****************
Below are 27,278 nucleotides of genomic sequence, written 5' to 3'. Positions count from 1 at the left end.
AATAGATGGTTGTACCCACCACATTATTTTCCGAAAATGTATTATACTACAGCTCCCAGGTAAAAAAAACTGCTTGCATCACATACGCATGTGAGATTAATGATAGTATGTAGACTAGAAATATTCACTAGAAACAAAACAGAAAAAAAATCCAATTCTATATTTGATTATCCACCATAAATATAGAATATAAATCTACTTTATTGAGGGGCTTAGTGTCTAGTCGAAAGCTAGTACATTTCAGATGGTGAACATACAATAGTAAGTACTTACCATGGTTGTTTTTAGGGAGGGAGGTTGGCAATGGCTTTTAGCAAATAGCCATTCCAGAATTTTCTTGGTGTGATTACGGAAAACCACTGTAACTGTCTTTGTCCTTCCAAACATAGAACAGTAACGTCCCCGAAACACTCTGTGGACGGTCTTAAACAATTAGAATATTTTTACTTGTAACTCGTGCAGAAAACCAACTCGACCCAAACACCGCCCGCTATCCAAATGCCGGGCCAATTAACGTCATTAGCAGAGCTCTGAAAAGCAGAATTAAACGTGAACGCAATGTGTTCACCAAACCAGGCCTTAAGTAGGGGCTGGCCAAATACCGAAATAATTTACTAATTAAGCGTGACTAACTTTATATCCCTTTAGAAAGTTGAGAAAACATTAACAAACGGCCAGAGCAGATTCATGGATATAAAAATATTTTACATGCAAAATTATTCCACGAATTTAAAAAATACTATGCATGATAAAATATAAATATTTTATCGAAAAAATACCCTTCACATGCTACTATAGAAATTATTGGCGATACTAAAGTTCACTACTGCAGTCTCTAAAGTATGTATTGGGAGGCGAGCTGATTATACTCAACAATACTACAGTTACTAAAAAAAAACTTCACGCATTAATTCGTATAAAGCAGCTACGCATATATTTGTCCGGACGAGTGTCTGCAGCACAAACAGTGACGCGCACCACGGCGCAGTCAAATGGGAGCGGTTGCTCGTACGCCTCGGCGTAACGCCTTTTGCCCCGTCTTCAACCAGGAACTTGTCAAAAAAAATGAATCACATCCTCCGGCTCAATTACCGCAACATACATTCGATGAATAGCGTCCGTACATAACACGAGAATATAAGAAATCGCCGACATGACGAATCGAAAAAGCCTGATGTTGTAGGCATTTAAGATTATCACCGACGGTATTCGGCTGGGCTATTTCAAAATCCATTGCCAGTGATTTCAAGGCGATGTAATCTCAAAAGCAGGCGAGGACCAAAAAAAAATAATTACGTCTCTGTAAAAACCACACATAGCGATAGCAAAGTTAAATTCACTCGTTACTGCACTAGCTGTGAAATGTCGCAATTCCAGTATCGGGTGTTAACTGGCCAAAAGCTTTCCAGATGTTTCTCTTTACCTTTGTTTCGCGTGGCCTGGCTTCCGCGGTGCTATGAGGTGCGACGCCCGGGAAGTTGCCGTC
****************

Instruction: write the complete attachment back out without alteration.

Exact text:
Below are 27,278 nucleotides of genomic sequence, written 5' to 3'. Positions count from 1 at the left end.
AATAGATGGTTGTACCCACCACATTATTTTCCGAAAATGTATTATACTACAGCTCCCAGGTAAAAAAAACTGCTTGCATCACATACGCATGTGAGATTAATGATAGTATGTAGACTAGAAATATTCACTAGAAACAAAACAGAAAAAAAATCCAATTCTATATTTGATTATCCACCATAAATATAGAATATAAATCTACTTTATTGAGGGGCTTAGTGTCTAGTCGAAAGCTAGTACATTTCAGATGGTGAACATACAATAGTAAGTACTTACCATGGTTGTTTTTAGGGAGGGAGGTTGGCAATGGCTTTTAGCAAATAGCCATTCCAGAATTTTCTTGGTGTGATTACGGAAAACCACTGTAACTGTCTTTGTCCTTCCAAACATAGAACAGTAACGTCCCCGAAACACTCTGTGGACGGTCTTAAACAATTAGAATATTTTTACTTGTAACTCGTGCAGAAAACCAACTCGACCCAAACACCGCCCGCTATCCAAATGCCGGGCCAATTAACGTCATTAGCAGAGCTCTGAAAAGCAGAATTAAACGTGAACGCAATGTGTTCACCAAACCAGGCCTTAAGTAGGGGCTGGCCAAATACCGAAATAATTTACTAATTAAGCGTGACTAACTTTATATCCCTTTAGAAAGTTGAGAAAACATTAACAAACGGCCAGAGCAGATTCATGGATATAAAAATATTTTACATGCAAAATTATTCCACGAATTTAAAAAATACTATGCATGATAAAATATAAATATTTTATCGAAAAAATACCCTTCACATGCTACTATAGAAATTATTGGCGATACTAAAGTTCACTACTGCAGTCTCTAAAGTATGTATTGGGAGGCGAGCTGATTATACTCAACAATACTACAGTTACTAAAAAAAAACTTCACGCATTAATTCGTATAAAGCAGCTACGCATATATTTGTCCGGACGAGTGTCTGCAGCACAAACAGTGACGCGCACCACGGCGCAGTCAAATGGGAGCGGTTGCTCGTACGCCTCGGCGTAACGCCTTTTGCCCCGTCTTCAACCAGGAACTTGTCAAAAAAAATGAATCACATCCTCCGGCTCAATTACCGCAACATACATTCGATGAATAGCGTCCGTACATAACACGAGAATATAAGAAATCGCCGACATGACGAATCGAAAAAGCCTGATGTTGTAGGCATTTAAGATTATCACCGACGGTATTCGGCTGGGCTATTTCAAAATCCATTGCCAGTGATTTCAAGGCGATGTAATCTCAAAAGCAGGCGAGGACCAAAAAAAAATAATTACGTCTCTGTAAAAACCACACATAGCGATAGCAAAGTTAAATTCACTCGTTACTGCACTAGCTGTGAAATGTCGCAATTCCAGTATCGGGTGTTAACTGGCCAAAAGCTTTCCAGATGTTTCTCTTTACCTTTGTTTCGCGTGGCCTGGCTTCCGCGGTGCTATGAGGTGCGACGCCCGGGAAGTTGCCGTC